from A Squandered Life / Prologue
But slowly we realised our fathers were caught in economic netting, the filaments of which cut into their lives in ways we hadn't been able to see....
We were supposed to be the generation of hope, the boomers, the babies who sprang from the wombs of mothers enjoying their first freedoms from the terrors and constraints of war. This feeling was perforce more pronounced in Europe where those mothers had been much closer to the front line, but in North America too, there was a clear spirit of having come through some terrible times and a sense of now lets get back to the basics of family life and comfortable consumption.
We grew up on the front lawns of these hopes and dreams. We were largely protected from the grim knowledge of what the world had just been through. We embodied the aspirations of the war torn preceding generations. We carried the standards of their desperate search for peace and meaning. Trouble was, we didn't know we bore these responsibilities. We just grew up in peace and assumed our rightful place in the “normality” we encountered. We were told “you've no idea” and “you've never had it so good” and “you're the lucky ones”, but to us, it was just normal. We didn't need the context provided by recent history. Weren't interested. We were already more caught up in the cult of the individual - with “finding ourselves” and being “unique”.
I now feel particularly gifted.
As a Euro-Canadian, I was never required to go war.
How lucky is that? How many generations of males of the species can claim never to have been to war. I have rarely been in fear of my life. I've managed to get through most of my life without even having seen a dead human. Throughout my life (so far) I've had food and shelter and civil rights. I've been living a life most of my ancestors would have dreamed of as being the apotheosis of their inter-generational achievements; the life they made sacrifices to secure for their descendants.
Regrettably, it took some years for me to realise all this. Cocooned by a relatively gentle upbringing, I hit the streets looking for what was best for me, for number one. I didn't have or didn't buy into a sense of duty to my forebears. Of course the education system to which I was subjected must take much of the responsibility for this. They managed to package history and everything else into lifeless unattractive parcels which they proceeded to shove down my throat. I wasn't ignoring my forebears so much out of wilful self-interest as out of an instinct for self-preservation in the face of this soulless packaged onslaught.
Nevertheless, the fact remains. I emerged out of a generational door filled with comforts and opportunities the like of which no other generation had ever seen.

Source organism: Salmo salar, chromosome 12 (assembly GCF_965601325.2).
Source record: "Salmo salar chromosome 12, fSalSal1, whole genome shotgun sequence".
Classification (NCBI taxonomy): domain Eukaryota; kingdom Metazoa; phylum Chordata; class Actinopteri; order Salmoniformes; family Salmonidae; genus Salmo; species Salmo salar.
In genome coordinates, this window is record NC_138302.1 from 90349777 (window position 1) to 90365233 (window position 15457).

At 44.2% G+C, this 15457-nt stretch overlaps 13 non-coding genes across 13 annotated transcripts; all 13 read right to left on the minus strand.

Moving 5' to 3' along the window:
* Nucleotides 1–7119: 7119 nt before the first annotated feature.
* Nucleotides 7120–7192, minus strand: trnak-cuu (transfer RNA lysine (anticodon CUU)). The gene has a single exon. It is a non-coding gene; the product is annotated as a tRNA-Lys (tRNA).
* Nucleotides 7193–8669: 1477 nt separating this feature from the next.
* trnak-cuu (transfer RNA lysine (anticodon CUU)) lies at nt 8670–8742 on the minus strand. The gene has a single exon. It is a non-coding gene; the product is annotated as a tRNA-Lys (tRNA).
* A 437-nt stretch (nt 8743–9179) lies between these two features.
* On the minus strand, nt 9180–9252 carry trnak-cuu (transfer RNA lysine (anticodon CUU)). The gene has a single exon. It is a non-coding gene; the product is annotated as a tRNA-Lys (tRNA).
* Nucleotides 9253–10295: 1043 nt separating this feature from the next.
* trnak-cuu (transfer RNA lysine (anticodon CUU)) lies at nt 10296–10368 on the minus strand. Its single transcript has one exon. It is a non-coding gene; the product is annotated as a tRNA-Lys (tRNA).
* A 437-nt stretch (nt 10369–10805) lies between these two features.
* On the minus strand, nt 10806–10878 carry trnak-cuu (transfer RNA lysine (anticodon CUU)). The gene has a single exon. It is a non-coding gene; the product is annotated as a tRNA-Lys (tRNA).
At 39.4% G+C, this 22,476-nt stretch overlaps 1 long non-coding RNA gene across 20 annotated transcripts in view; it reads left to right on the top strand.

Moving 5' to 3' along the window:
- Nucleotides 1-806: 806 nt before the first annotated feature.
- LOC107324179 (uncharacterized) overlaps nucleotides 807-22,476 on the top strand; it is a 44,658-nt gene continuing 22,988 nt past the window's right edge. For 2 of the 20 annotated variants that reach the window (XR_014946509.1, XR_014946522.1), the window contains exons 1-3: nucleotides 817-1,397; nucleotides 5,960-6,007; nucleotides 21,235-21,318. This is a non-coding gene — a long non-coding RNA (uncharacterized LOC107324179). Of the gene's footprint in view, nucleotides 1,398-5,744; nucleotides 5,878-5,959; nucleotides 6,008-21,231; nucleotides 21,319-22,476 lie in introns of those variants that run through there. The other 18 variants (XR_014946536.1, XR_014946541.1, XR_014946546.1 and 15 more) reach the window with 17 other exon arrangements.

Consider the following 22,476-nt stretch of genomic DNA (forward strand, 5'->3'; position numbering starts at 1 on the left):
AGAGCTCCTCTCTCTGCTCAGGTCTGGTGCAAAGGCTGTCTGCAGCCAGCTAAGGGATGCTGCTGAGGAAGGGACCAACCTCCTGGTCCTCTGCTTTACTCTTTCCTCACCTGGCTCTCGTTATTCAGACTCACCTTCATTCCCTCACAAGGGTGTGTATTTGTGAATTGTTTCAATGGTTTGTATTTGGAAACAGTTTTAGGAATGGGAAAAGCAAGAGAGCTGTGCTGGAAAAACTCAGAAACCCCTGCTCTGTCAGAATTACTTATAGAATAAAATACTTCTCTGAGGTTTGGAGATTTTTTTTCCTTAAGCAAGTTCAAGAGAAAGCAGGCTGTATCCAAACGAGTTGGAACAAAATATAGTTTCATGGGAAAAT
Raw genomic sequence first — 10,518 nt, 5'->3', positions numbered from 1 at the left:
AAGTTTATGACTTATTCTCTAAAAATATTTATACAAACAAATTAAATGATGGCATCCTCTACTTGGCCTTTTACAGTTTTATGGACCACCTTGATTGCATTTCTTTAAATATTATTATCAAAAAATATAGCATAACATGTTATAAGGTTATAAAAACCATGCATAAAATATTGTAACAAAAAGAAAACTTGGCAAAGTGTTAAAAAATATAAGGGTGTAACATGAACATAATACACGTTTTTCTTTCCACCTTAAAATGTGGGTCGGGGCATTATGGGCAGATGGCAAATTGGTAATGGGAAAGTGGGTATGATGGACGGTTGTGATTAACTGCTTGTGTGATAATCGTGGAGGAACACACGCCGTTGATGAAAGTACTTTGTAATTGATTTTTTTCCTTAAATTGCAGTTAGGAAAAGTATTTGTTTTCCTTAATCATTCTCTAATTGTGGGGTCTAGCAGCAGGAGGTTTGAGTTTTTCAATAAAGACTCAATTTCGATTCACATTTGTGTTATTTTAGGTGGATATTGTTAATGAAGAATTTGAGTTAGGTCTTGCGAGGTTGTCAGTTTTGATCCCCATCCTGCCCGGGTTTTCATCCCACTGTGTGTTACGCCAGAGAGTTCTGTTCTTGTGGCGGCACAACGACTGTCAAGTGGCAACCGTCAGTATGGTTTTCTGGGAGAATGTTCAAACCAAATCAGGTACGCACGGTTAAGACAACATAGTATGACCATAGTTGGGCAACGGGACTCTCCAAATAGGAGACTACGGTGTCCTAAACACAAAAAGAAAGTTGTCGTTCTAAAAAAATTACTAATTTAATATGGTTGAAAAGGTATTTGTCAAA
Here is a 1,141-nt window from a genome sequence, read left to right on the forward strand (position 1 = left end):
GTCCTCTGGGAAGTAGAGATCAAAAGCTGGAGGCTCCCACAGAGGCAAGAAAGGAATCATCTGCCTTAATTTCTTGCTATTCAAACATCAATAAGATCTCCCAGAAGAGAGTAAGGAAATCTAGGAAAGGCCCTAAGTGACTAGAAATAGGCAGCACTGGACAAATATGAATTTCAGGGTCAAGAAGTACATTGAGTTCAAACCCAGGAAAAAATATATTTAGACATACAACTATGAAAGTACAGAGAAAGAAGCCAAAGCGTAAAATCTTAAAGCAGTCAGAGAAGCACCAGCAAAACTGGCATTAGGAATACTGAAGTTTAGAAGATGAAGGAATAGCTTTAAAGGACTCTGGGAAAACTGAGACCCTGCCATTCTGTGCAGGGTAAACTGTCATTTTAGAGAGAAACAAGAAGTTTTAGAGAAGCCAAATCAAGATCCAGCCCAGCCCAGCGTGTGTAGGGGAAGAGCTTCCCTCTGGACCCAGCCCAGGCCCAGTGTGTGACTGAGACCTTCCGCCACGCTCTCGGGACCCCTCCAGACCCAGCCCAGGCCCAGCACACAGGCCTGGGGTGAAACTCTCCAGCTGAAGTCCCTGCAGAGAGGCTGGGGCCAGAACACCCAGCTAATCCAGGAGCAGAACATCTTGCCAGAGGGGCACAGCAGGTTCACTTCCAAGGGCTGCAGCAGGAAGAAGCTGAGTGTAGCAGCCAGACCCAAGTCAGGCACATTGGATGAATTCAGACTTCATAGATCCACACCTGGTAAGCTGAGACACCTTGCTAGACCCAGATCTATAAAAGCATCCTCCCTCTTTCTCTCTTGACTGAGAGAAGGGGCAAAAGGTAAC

So, what did I do with my life, this blossoming of privilege and grace?
In short, I squandered it. I spent most of it trying to figure out what was going on, and by the time I'd figured some of it out, I didn't have the wherewithal to do anything about it. I'd manoeuvred myself into a position of powerless knowingness. I think I am not alone in this. I think others of my generation feel the same. We inherited shares in a planet which we already knew to be heading towards ecological disaster. We castigated our fathers for their ineptitudes and undertook to improve things ourselves.
But slowly we realised our fathers were caught in economic netting, the filaments of which cut into their lives in ways we hadn't been able to see. We'd inherited political systems which we blamed our parents for not using properly – only to discover that the real levers of power were in the hands of the economic masters.
And then we began to notice that even in our generation the sense of “solidarity” was evaporating. There were people among us connected, directly and indirectly, to these economic power mongers and their career paths took them in vastly different directions and to vastly different levels in the economic hierarchy. They now find themselves ensconced in the very positions against which we were pitted all those years ago; observing their past and our present with a detached and psychopathic amusement.
With our generational "solidarity" in tatters, we fragmented off into different channels of self-indulgence - ranging from personal spiritual awakening to perfect homes and/or careers to private jets and power-mongering and debauchery on a scale unimagined even by Roman emperors. And as we did so, our third world cousins died in their millions and the planetary ecosystem disintegrated around us.
On a personal level, in an effort to make at least some amends, I undertook to write this story – the story of how I squandered this life. Although I cannot help but feel that this life, including the writing of its story, will be nothing but a profound disappointment to the great majority of my forebears as they spin in their graves, I feel I have to do something. Maybe my descendants will appreciate this and perhaps be more careful in the squandering of their own lives.
But ultimately I am laying the blame for missing the last opportunity to halt the juggernaut, the plague of western industrial consumerism, squarely on my own and my generational cousins' shoulders.
We fucked up.
Couldn't organise our way out of a paper bag.
© 2012 Deacon Martin
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